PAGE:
"Over the next few months I'll just be working out, still trying to get better," he said. "I'm weightlifting, trying to get bigger so I can get ready for the combines and get my weight up a little bit more. I plan on going to a lot of combines. I know (in early January) I'm going to the Under Armour All-American camp (in Orlando, Fla.)"A number of campus visits also will take place in the coming months. To date, the class of 2012 standout has visited only Michigan and Michigan State. Ann Arbor has been the more frequent destination, however, thanks in large part to his childhood affinity for the Maize & Blue.
"A couple of my folks went (to Michigan)," Jenkins-Stone reported. "My cousin goes there right now. I grew up around (former Michigan and current Pittsburgh Steelers linebacker) Larry Foote. He told me all about Michigan and how good it was."
Though he covets an offer from the Wolverines, Jenkins-Stone warns against expecting him to make a quick decision on a scholarship.
"I would wait (to commit)," he said. "I would probably sign with them later on when I get the papers on signing day after my senior year of football. That is my No. 1 school. I just want to see what else is out there before I commit. I don't want them to be out there lingering if I did already commit to them and I'm talking to other schools. I also want to talk to South Carolina, Florida, and Miami. I want to go visit Iowa and I want to talk to Penn State. They've been sending me letters as well."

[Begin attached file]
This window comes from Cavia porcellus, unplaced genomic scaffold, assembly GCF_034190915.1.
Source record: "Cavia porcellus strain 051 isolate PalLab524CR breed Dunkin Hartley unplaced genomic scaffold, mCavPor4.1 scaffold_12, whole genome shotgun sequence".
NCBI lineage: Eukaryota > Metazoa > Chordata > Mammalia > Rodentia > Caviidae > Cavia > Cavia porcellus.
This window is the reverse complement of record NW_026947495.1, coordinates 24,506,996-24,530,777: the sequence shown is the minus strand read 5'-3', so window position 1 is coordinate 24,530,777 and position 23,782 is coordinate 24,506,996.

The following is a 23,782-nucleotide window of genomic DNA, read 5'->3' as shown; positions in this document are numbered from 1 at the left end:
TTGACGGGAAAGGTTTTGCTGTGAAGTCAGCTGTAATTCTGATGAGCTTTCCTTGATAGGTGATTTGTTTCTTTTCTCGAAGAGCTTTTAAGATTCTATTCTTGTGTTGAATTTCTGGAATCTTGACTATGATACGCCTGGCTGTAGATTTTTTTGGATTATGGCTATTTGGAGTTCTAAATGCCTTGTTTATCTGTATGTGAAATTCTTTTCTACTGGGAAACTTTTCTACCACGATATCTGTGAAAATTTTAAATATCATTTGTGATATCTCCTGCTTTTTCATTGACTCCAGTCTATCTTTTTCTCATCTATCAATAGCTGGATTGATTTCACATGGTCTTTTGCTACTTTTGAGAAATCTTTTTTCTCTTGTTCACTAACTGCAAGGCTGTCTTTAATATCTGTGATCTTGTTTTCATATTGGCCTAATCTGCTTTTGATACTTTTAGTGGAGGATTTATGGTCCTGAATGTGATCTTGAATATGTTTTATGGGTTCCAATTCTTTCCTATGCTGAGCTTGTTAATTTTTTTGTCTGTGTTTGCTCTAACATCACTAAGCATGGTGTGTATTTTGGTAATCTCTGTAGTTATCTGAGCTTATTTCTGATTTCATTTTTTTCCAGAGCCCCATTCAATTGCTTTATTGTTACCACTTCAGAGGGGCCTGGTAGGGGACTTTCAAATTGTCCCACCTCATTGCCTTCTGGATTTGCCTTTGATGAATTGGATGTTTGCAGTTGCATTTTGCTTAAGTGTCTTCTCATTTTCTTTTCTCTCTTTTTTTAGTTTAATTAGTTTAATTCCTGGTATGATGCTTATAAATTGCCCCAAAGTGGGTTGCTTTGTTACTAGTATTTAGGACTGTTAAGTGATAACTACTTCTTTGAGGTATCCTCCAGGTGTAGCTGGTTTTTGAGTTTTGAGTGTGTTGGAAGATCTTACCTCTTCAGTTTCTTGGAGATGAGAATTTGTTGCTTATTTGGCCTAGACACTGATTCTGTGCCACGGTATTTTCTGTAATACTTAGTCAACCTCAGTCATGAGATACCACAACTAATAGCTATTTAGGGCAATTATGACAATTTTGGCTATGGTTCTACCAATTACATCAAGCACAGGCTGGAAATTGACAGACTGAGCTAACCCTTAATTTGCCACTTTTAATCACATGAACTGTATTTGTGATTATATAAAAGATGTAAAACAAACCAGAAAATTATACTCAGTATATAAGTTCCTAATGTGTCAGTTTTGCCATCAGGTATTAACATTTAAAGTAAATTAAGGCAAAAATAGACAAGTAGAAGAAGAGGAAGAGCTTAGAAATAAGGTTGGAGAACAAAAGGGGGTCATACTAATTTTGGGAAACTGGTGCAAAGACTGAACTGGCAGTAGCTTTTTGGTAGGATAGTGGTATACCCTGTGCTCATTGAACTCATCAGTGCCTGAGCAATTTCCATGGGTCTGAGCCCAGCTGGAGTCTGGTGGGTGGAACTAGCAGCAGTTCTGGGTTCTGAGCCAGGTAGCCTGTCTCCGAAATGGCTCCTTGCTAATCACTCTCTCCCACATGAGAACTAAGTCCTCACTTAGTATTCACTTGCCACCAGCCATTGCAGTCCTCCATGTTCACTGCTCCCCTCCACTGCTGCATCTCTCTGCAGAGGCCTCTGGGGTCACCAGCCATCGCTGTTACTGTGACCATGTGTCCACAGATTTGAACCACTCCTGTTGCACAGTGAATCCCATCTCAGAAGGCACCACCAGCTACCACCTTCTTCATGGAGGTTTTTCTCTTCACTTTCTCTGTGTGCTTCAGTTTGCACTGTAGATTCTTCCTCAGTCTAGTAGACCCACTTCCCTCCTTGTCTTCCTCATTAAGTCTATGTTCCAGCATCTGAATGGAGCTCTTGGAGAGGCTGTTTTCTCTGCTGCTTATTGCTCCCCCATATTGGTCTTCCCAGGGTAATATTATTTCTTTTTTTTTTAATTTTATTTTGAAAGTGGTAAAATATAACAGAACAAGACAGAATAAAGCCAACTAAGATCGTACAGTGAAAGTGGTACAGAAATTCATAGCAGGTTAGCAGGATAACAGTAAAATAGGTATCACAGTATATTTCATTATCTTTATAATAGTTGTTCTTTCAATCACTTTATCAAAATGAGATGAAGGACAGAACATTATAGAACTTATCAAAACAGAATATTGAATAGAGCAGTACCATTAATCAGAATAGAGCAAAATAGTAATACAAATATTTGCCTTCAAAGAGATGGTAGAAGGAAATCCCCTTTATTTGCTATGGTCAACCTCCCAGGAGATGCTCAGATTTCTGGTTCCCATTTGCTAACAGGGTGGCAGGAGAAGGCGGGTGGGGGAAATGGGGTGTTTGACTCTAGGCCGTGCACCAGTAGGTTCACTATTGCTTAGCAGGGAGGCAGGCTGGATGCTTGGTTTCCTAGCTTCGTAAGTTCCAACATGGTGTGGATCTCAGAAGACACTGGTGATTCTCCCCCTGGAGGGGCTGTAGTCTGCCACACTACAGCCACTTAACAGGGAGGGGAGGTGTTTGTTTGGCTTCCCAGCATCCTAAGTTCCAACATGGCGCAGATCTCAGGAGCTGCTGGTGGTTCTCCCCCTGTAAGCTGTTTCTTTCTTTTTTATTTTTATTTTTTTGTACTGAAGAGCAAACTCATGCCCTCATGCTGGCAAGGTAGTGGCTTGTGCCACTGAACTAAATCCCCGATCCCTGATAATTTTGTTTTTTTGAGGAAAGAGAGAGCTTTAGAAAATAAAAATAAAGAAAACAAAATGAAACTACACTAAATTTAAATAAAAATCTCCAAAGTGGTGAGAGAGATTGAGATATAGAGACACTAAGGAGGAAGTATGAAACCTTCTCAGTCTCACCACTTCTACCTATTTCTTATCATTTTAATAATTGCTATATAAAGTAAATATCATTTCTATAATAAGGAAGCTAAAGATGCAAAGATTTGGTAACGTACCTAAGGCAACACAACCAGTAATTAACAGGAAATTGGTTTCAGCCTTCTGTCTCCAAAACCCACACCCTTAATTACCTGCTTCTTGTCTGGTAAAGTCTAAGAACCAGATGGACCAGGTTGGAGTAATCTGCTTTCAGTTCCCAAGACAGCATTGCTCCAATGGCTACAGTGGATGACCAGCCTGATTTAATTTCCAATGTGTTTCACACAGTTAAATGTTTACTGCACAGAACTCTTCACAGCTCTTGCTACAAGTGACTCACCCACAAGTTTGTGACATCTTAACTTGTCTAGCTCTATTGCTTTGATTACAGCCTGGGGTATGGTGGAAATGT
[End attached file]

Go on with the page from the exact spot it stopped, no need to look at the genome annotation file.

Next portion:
Despite Michigan's obvious strong standing in his recruitment, the aforementioned decision timetable creates a definite opportunity for other programs to loosen the Wolverines' grip. At least one member of Jenkins-Stone's family would love for a Southeastern Conference school to do just that.
"My dad is an Auburn fan," the Cass Tech star said. "He does not like Michigan. He wants me to go down there and talk to Auburn. My mom wants me to go to Michigan. My dad and my mom are the only people I am going to lean on (for recruiting advice)."
Jenkins-Stone already has begun mulling over the criteria that will weigh into his final choice, but again insists that he will take his time with the process.
"Distance from home will never be a factor," he said. "(Early playing time) might be a factor, but I kind of want to redshirt my first year to get used to the college life. As soon as I get used to it, I'll be straight. We'll also look at all the backgrounds of the schools for me with the (major) that I'm looking at.
"(The decision) will just come in due time."
Sam Webb is managing editor of GoBlueWolverine.com and co-host of the “Michigan Insider” morning show weekdays on Sports Talk 1050 WTKA.